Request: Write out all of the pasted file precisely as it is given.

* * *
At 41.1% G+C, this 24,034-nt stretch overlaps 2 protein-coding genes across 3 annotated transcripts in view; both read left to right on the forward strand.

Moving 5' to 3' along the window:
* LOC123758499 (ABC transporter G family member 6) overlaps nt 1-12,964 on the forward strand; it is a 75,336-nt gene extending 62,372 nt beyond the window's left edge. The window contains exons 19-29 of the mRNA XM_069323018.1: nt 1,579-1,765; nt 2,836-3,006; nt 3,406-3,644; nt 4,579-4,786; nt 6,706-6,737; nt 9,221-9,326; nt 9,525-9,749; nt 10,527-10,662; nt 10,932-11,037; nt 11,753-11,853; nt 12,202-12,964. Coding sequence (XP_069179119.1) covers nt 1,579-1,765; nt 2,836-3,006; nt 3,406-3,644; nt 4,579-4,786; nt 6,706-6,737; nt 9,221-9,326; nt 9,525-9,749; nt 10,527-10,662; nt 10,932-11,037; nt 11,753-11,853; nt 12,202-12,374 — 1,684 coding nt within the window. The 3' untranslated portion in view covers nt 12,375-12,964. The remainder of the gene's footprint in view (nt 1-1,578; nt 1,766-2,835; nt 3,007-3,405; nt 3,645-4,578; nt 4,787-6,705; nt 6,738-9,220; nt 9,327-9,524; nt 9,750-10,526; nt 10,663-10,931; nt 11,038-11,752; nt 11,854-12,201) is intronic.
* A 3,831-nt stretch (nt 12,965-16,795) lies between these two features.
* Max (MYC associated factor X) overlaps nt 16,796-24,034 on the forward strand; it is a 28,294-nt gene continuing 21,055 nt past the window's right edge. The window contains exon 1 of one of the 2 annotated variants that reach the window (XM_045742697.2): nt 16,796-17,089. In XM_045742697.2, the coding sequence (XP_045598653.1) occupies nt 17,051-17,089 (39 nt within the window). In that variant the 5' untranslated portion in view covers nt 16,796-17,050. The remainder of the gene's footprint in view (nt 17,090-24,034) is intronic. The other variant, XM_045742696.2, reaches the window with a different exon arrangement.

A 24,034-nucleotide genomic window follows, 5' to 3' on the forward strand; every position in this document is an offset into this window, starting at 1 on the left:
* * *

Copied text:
At 41.1% G+C, this 24,034-nt stretch overlaps 2 protein-coding genes across 3 annotated transcripts in view; both read left to right on the forward strand.

Moving 5' to 3' along the window:
* LOC123758499 (ABC transporter G family member 6) overlaps nt 1-12,964 on the forward strand; it is a 75,336-nt gene extending 62,372 nt beyond the window's left edge. The window contains exons 19-29 of the mRNA XM_069323018.1: nt 1,579-1,765; nt 2,836-3,006; nt 3,406-3,644; nt 4,579-4,786; nt 6,706-6,737; nt 9,221-9,326; nt 9,525-9,749; nt 10,527-10,662; nt 10,932-11,037; nt 11,753-11,853; nt 12,202-12,964. Coding sequence (XP_069179119.1) covers nt 1,579-1,765; nt 2,836-3,006; nt 3,406-3,644; nt 4,579-4,786; nt 6,706-6,737; nt 9,221-9,326; nt 9,525-9,749; nt 10,527-10,662; nt 10,932-11,037; nt 11,753-11,853; nt 12,202-12,374 — 1,684 coding nt within the window. The 3' untranslated portion in view covers nt 12,375-12,964. The remainder of the gene's footprint in view (nt 1-1,578; nt 1,766-2,835; nt 3,007-3,405; nt 3,645-4,578; nt 4,787-6,705; nt 6,738-9,220; nt 9,327-9,524; nt 9,750-10,526; nt 10,663-10,931; nt 11,038-11,752; nt 11,854-12,201) is intronic.
* A 3,831-nt stretch (nt 12,965-16,795) lies between these two features.
* Max (MYC associated factor X) overlaps nt 16,796-24,034 on the forward strand; it is a 28,294-nt gene continuing 21,055 nt past the window's right edge. The window contains exon 1 of one of the 2 annotated variants that reach the window (XM_045742697.2): nt 16,796-17,089. In XM_045742697.2, the coding sequence (XP_045598653.1) occupies nt 17,051-17,089 (39 nt within the window). In that variant the 5' untranslated portion in view covers nt 16,796-17,050. The remainder of the gene's footprint in view (nt 17,090-24,034) is intronic. The other variant, XM_045742696.2, reaches the window with a different exon arrangement.

A 24,034-nucleotide genomic window follows, 5' to 3' on the forward strand; every position in this document is an offset into this window, starting at 1 on the left: